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Abstract O-19: PARENTAL PERCEPTIONS OF PEDIATRIC SEPSIS

Zimmerman, J.1; Watson, R.S.1; Kissoon, N.2; Heymann, T.3; Flatley, C.J.4; Gress, J.5

Pediatric Critical Care Medicine: June 2018 - Volume 19 - Issue 6S - p 10
doi: 10.1097/01.pcc.0000537361.03528.79
Oral Abstracts
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1Seattle Children’s Hospital, Pediatric Critical Care Medicine, Seattle, USA

2BC Children’s Hospital and Sunny Hill Health Centre for Children, Department of Pediatrics and Emergency Medicine- UBC, Vancouver, Canada

3Sepsis Alliance, Executive Director, San Diego, USA

4Sepsis Alliance, Founder- Board of Directors, San Diego, USA

5Sepsis Alliance, Board of Directors, San Diego, USA

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Aims & Objectives:

Hierarchal sepsis treatment includes public health measures; early infection identification/treatment; and intensive care organ dysfunction support. With an ultimate goal of minimizing progression to sepsis critical illness, the investigators queried parental knowledge regarding childhood sepsis.

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Methods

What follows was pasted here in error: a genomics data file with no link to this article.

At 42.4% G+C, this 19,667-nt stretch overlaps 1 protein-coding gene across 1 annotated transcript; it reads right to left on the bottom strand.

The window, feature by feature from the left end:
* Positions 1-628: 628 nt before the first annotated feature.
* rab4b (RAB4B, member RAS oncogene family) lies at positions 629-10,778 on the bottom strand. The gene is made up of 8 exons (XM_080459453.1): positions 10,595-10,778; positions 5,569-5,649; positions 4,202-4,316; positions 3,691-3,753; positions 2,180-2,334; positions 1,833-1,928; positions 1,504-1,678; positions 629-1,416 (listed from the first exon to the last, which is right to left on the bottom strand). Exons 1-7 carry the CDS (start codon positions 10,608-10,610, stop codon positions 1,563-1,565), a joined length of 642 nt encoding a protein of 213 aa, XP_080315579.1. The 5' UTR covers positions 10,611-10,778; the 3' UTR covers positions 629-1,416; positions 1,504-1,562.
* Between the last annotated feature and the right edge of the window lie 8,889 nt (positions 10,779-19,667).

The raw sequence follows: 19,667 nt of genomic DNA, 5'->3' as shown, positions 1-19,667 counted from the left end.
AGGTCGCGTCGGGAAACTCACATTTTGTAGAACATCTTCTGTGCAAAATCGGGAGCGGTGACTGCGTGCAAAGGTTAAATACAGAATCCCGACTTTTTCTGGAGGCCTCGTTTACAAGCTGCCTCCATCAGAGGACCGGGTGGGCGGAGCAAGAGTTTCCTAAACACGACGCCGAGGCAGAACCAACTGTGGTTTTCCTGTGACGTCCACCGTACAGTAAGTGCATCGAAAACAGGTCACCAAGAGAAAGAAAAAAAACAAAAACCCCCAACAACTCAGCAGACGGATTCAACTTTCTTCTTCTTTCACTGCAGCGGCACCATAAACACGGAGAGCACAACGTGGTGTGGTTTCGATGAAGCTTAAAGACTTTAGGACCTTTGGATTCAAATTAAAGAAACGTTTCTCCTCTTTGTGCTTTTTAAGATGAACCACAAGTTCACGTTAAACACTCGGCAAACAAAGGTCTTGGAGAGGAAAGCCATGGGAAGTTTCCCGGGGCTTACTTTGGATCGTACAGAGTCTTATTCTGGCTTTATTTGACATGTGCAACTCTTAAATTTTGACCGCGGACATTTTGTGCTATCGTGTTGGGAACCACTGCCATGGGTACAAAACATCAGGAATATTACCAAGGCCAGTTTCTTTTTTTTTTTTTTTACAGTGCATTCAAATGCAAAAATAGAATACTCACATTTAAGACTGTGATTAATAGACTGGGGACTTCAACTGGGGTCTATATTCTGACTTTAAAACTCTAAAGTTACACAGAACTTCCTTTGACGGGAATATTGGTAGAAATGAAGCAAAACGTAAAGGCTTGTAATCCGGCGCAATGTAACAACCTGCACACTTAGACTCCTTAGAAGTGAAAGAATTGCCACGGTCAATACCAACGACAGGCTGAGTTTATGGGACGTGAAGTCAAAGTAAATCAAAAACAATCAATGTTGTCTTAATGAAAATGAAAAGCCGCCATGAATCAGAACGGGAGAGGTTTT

An online sepsis awareness survey enrolled USA adults >18 with >one child in the household, 19-22Jun2017. Demographic data are described with summary statistics. Perspectives are compared using n-1 chi-square two proportions analyses. Overall survey margin of error was 2.0% with 95% confidence.

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Results

Mean age of 1008 respondents was 40; 56% were female; 76% were married; 87% had some college education. Half each resided in urban and suburban/rural locations. Only 40% of respondents were very/extremely aware of sepsis, significantly less than for cancer, diabetes, AIDS, and cerebral palsy (all <0.0001). Only 51% identified sepsis as the predominant cause of worldwide childhood mortality. Although 75% could identify stroke, only 28% could identify common signs of sepsis (p<0.0001). 43% believed sepsis is a non-life threatening condition in children; 41% believed children can only acquire sepsis in a hospital; and 42% believed there are no long lasting effects among children surviving sepsis. While 28% knew someone with sepsis, 22% had never heard of sepsis.

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Conclusions

If sepsis is viewed as a common cause of preventable childhood mortality and morbidity, parental and guardian education needs to focus on early recognition of infection, signs/symptoms of sepsis, and knowledge that sepsis typically is community acquired, that it can be lethal, and that children surviving sepsis frequently endure long term sepsis-associated disabilities.

©2018The Society of Critical Care Medicine and the World Federation of Pediatric Intensive and Critical Care Societies